The Civil and Local Government Staff Association, Ghana (CLOGSAG) is continuing with its strike action despite an earlier assurance from the National Labour Commission (NLC) that workers will remain at post.

On April 20, Executive Secretary of the NLC, Ofosu Asamoah, said due to the timely intervention of the Commission after a stakeholder meeting held on Wednesday, the CLOGSAG strike to be held on April 21, had been called off.

He told JoyNews “there will be no strike going on tomorrow [April 21]. I have personally spoken to the CLOGSAG General Secretary; there is no strike.”

But despite his assurance, CLOGSAG, last week Thursday embarked on their strike to register their displeasure over the non-payment of their neutrality allowance.

In the Ashanti Region, Ghanaians began to feel the absence of members of the Civil and Local Government Staff Association, Ghana

On April 22, Government offices at Adum in Kumasi were closed with some doors having red bands tied to them.

A number of customers who visited these offices for their personal businesses were left stranded.

It is a new week and CLOGSAG has not announced the return of members to their respective posts to resume work. This implies that Ghanaians who will require the services of the Social Welfare Department among others will be left unattended.

Why neutrality allowance for CLOGSAG?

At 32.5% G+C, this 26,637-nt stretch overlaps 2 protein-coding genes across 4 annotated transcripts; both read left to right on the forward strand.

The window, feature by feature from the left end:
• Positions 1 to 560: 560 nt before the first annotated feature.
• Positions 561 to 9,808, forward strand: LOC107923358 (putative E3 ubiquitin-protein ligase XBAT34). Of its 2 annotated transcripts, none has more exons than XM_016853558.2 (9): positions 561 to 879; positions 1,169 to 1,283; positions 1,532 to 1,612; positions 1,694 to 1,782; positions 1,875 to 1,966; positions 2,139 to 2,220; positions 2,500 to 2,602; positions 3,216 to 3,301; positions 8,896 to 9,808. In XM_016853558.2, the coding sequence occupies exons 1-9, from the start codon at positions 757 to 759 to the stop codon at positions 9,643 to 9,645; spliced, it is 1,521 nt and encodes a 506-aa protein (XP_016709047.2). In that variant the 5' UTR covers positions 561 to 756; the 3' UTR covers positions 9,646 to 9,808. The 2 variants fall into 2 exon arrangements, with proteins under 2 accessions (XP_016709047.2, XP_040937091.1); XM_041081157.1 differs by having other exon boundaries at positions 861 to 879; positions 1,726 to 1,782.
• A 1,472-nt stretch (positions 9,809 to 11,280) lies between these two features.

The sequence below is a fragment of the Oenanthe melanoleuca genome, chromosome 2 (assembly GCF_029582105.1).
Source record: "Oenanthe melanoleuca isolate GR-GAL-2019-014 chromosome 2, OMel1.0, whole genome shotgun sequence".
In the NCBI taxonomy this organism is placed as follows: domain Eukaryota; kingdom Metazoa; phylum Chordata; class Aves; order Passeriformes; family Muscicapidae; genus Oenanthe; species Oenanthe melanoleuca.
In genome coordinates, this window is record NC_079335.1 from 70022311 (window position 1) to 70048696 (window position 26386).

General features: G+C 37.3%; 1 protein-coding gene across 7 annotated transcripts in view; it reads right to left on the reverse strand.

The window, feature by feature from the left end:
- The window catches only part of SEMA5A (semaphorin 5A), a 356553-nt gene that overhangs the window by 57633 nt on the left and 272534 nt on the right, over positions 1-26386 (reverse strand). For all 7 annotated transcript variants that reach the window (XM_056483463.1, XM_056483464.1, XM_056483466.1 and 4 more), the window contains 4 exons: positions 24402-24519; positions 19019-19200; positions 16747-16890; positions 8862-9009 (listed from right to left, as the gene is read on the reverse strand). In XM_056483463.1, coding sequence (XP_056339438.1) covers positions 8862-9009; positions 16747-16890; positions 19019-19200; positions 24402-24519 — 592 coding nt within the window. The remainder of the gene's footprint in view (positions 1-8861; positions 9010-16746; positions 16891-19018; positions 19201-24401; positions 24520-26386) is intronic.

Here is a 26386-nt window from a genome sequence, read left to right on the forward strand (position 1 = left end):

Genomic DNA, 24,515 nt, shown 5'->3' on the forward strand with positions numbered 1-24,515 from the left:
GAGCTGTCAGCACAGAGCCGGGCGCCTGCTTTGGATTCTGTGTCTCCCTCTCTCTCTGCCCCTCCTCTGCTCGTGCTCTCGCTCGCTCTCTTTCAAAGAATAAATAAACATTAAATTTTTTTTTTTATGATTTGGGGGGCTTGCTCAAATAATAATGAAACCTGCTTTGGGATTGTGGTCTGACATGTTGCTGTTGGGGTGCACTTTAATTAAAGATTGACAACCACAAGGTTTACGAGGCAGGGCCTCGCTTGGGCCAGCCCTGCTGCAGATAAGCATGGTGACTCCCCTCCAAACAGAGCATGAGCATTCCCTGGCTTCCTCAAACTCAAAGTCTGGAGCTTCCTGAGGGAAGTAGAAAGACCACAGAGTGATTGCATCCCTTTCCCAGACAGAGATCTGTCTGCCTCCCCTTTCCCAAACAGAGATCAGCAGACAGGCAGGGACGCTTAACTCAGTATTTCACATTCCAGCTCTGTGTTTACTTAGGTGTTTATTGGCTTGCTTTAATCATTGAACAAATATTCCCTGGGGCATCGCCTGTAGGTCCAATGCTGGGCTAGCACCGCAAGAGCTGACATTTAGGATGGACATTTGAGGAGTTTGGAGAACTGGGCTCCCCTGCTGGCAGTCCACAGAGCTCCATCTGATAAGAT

The Deputy Employment and Labour Relations Minister, Bright Wireko-Brobby, says the allowance payment will reinforce the group’s commitment to be neutral.

He said although government has agreed to pay the allowance, the name for the allowance has not been firmed up completely.

“For them, they make a case that they cannot attend any political programme, therefore, do not get anything from the political landscape, and then they are committed to staying neutral and will not get any form of allowance or whatever.

“They are deprived of those things and, therefore, government must help them to stay neutral. So that allowance is what they have put forward, and we have agreed that we have to look at this, but it is not firmly agreed on the name to give to it, but this is the rationale.”

“They think that we must look at this and see if we can do something about it for them so that their neutrality is reinforced or committed. So this is where we came to and agreed that no problem.

“We will look at the form and pay. It’s only about the payment and not the name. We think that these are our chief advisors, so we don’t even want to discuss our matter because they advise the government publicly.”

But the President of IMANI-Africa, Franklin Cudjoe, has described the allowance as fraudulent, saying it is entirely wrong for the government to pay it.

As a result, he has called for the immediate abolishment of same.

In an interview with JoyNews, he noted that “The whole idea behind civil service work or public service work is rooted in the principle of neutrality, anonymity and permanency. It is wrong; it definitely should be scrapped.”